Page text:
The secret of loyalty programs is to encourage consumers to accumulate airline miles, earn points on their credit cards for cash and gifts, and receive discounts for frequent meals at favorite shops. In some cases, they even pay extra to join a business’s exclusive club.
While these awards are often associated with big names such as American Airlines, Marriott and Chase, the corporate giants are far from isolated from the market. At a time when participation in loyalty programs is growing at a steady pace, small businesses from all lifestyles – from our self-service stores to laundries and even dental clinics – are offering concepts to bring their customers back for more information.
At Glenlaurel, a high-end Scottish inn in Bucolic Hocking Hills in southeast Columbus, Ohio, the loyalty scheme is simple, straightforward and very effective.
It plays a role in the resort’s reputation as a romantic resort that cater more to couples. Customers choose their favorite anniversary date, often the wedding date or the day they meet, to commit to an annual break with advanced facilities such as weekly meals and spa treatments. Each time they return on or about the same date, they receive a discount at the residence and earn more savings for the following year, starting with a 10% discount and a 50% ceiling.
This is a constant incentive to reduce rates in luxury rooms and cottages full of fireplaces and Jacuzzis, which regularly cost $ 189 to $ 349 a night. Each year, club members are presented with a limited number of souvenir plates made by a local potter. Glenlaurel advertises the app on its website and talks about it at the resort during events and when customers book. “The club is a big raffle anniversary,” said general manager Sabrina McCarth, who estimates that 25 percent of guests attend. This share is gradually increasing.
Many businesses consider loyalty programs to be an effective part of the marketing mix, as consumers’ appetites for specialty-related goods and services appear to have remained stable since the recession.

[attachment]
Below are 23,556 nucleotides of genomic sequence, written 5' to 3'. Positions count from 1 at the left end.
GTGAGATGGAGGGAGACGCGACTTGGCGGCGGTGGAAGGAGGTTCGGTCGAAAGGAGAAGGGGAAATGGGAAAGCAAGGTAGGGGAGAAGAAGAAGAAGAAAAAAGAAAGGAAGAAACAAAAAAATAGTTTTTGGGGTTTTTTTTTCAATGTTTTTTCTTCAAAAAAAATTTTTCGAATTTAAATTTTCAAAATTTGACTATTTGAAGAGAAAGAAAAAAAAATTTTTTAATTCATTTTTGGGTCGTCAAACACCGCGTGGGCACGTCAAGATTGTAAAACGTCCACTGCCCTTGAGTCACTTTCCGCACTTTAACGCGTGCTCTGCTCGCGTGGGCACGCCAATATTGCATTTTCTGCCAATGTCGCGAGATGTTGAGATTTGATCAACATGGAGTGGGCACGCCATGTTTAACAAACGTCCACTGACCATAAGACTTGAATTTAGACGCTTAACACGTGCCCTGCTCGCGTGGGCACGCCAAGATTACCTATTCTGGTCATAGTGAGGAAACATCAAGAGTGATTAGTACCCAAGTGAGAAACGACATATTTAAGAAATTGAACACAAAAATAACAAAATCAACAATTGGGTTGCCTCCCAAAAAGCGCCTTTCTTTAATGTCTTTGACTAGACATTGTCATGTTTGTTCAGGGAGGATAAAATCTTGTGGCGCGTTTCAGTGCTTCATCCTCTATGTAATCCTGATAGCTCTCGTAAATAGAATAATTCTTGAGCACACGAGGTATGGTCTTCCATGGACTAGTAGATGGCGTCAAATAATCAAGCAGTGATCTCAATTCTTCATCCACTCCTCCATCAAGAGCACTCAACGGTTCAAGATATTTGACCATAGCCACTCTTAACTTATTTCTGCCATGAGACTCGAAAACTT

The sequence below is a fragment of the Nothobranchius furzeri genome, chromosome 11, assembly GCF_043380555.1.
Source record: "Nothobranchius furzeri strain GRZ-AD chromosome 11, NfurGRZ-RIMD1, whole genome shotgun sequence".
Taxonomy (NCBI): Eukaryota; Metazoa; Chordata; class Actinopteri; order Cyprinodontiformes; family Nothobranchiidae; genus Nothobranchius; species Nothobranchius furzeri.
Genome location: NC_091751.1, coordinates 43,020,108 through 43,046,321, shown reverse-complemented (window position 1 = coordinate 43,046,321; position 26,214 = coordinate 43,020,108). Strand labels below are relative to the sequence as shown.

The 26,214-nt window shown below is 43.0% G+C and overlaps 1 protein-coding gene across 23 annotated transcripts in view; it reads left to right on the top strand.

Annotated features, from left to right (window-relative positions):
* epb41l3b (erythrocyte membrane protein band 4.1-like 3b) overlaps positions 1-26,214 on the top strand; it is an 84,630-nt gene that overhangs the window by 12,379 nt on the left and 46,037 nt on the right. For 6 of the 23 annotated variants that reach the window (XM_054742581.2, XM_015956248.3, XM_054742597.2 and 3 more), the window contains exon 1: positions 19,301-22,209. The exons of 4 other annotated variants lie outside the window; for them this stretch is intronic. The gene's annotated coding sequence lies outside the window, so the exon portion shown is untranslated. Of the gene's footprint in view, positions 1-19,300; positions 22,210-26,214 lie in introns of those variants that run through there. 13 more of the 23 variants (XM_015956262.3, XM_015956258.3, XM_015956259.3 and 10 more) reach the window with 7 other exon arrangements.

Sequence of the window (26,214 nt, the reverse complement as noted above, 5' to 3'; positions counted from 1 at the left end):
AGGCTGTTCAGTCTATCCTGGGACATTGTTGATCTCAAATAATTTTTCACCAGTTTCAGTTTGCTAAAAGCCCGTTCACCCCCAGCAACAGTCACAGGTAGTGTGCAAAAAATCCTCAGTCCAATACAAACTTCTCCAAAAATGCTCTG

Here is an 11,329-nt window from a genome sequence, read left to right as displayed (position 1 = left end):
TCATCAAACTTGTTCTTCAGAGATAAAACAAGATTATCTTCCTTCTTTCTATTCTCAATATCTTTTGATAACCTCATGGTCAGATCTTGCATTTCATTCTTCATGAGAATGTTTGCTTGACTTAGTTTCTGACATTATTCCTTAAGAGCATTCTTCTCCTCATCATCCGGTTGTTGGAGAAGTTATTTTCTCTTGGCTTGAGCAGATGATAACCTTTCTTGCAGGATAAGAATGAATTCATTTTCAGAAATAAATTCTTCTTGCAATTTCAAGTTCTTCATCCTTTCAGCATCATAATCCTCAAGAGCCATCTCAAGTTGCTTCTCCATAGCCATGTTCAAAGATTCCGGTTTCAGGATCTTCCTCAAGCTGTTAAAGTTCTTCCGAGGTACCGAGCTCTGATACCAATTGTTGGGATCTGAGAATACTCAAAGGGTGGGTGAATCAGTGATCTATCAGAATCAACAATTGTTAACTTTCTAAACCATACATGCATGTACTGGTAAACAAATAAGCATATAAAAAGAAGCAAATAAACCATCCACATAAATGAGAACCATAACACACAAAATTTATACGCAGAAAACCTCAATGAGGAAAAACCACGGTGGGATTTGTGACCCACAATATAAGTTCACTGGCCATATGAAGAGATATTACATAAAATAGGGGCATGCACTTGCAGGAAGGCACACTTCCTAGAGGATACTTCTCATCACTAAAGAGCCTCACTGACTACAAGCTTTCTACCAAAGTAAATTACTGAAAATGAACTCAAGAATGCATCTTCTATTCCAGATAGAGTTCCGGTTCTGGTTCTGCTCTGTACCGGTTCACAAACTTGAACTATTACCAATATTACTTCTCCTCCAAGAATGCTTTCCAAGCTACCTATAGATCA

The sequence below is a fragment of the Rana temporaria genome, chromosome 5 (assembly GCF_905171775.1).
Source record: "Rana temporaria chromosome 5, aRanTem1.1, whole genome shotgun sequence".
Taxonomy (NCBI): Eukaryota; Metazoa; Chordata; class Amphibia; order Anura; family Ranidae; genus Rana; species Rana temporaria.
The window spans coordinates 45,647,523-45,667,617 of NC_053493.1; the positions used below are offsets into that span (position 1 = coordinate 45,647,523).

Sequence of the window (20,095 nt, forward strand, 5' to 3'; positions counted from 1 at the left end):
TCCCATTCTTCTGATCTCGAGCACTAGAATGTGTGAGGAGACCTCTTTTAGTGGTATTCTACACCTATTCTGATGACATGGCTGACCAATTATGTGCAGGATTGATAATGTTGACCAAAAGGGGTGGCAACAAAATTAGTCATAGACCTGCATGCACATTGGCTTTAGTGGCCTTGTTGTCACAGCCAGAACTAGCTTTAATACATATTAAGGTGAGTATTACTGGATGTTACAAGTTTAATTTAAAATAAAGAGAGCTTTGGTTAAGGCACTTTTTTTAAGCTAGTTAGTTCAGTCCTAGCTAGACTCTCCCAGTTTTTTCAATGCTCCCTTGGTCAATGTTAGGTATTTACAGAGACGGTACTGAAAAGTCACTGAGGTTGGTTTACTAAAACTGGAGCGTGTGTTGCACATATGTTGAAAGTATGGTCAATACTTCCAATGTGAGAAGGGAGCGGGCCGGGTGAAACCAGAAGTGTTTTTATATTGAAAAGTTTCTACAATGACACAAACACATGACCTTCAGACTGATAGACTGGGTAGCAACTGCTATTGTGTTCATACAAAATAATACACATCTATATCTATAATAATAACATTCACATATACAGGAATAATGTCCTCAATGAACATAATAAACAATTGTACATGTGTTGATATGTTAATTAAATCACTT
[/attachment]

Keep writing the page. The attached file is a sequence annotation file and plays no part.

Build a community
Loyalty programs vary greatly in complexity, cost, and results, depending on the factors involved, including the type of business and (of course) the budget.
Simple methods such as the easy-to-follow Glenlarl Anniversary Program are still widely used. However, increasingly, more and more businesses are choosing to leverage mobility, choosing technology-enabled solutions that work with mobile phones and other portable devices and integrate with social media. Programs focus on who spends what, and businesses can make customized offers based on customer location and personal preferences.
Whichever way they choose, experts warn businesses not to spend precious time and resources on customers who are already keen on a product or service. John Bartold, Dallas-based vice president of loyalty solutions at Epsilon, a marketing services company that serves large corporations and a sister company to Colloquy, says this is a common mistake. “If I am a small business owner who only has $ 2,000 or $ 3,000 a year to market and give it to my best customers, it is a waste because they will probably buy from me anyway. “You are targeting a customer base that has room to grow.”